An innovative concrete-wood composite ceiling for solid structures

Acoustic and environmental properties

The acoustic properties of wooden-beam and concrete ceilings differ systematically. More specifically, the sound reduction factor of a (cementitious) floating screed on a wooden ceiling is significantly lower than on a concrete ceiling owing to the higher resonance frequency of the system comprising the raw ceiling, impact sound insulation and screed layer. This higher resonance frequency results from the usually lower mass of the wooden ceiling’s top layer [1]. In contrast, the acoustic properties of the innovative  concrete-wood composite ceiling are similar to those of a reinforced-concrete floor slab. The structure itself can be prefabricated in stationary plants and is then mounted on supporting walls on-site.

A feasibility analysis at Cologne University of Applied Sciences [2] and measurements in an acoustic testing facility with suppressed flanking transmission [3] were conducted to determine the acoustic characteristics of the new ceiling. The results are significantly better than the performance of common wooden-beam ceilings. This superior outcome is mainly attributable to the higher mass per unit area of the composite slab combined with its orthotropic structure.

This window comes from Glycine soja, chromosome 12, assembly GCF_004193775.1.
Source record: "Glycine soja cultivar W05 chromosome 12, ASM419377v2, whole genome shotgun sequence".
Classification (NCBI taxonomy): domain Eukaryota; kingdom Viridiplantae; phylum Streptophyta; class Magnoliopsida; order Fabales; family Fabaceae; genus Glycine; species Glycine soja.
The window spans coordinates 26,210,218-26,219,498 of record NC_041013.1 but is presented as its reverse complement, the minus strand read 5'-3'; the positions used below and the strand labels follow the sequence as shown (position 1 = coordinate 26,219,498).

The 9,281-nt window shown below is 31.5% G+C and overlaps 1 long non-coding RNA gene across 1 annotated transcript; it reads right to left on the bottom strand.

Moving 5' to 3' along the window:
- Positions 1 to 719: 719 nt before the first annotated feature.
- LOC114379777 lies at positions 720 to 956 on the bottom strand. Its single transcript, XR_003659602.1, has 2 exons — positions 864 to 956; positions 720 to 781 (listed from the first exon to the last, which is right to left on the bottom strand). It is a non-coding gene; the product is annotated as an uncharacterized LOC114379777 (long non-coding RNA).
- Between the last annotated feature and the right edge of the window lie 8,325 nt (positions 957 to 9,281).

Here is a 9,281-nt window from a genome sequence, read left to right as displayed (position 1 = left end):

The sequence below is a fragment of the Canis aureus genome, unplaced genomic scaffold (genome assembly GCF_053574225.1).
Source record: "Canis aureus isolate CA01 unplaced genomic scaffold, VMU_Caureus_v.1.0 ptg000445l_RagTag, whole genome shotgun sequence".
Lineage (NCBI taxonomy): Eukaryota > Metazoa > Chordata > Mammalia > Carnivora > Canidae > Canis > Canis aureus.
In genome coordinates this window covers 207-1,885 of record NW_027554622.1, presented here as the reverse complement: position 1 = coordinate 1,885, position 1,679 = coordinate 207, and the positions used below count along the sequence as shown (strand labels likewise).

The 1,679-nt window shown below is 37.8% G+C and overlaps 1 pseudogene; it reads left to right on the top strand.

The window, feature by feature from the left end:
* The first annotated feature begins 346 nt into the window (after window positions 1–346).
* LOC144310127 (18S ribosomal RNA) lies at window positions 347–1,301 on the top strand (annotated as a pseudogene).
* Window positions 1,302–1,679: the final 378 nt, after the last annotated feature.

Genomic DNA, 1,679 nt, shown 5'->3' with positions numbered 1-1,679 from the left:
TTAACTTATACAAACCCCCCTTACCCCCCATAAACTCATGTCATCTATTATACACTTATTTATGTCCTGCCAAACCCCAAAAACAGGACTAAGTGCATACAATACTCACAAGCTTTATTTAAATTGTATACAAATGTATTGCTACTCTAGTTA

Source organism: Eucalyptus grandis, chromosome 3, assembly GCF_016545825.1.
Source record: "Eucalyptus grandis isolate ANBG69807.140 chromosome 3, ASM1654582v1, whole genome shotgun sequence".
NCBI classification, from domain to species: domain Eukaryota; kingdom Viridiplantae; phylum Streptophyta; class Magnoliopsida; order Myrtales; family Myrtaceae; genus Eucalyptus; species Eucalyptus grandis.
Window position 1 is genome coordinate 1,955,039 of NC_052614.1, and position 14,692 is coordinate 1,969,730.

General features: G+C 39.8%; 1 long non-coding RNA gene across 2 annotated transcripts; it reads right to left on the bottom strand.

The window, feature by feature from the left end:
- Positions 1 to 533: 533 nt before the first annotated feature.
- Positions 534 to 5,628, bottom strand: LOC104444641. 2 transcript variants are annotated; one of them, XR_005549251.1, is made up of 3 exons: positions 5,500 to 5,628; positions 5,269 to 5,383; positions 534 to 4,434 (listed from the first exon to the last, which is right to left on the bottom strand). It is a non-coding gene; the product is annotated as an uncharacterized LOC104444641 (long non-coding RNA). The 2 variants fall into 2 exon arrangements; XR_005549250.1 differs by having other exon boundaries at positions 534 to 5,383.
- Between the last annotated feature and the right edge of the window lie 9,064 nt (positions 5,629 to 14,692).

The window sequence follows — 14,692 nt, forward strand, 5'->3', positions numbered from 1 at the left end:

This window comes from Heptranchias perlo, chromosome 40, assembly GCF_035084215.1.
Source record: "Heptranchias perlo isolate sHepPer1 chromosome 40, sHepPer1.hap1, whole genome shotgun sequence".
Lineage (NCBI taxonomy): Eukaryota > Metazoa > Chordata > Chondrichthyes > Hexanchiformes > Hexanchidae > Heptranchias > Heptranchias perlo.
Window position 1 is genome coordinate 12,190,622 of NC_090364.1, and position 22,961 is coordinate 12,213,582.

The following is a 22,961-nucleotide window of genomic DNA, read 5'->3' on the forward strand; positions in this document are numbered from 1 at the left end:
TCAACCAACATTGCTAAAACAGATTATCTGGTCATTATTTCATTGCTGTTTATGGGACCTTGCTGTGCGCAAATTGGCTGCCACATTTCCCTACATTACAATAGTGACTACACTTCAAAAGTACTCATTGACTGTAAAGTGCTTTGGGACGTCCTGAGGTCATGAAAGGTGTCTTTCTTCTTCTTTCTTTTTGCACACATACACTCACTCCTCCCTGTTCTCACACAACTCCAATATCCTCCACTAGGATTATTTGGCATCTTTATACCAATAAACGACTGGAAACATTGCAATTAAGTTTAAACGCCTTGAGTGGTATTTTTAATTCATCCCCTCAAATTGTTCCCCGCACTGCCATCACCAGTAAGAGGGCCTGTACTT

Cavities between the wooden ribs are filled with bulk concrete or mortar at the production facility, which is only necessary to increase the mass per unit area. Using recycled aggregates and binders with a high amount of secondary raw materials contributes to an efficient use of mineral resources. In addition, the amount of bulk concrete can be adjusted to make full use of the available shipping space with respect to the permissible total weight as well as the available volume. This is an important contribution to implementing sustainable supply chains in the building materials industry.

For practical purposes, the transmission of structure-borne sound through flanking walls must also be considered. First measurements in real buildings indicate that the sound insulation between spaces is significantly higher if the innovative concrete-wood composite ceiling is connected to flanking walls consisting of masonry or concrete instead of timberwork.


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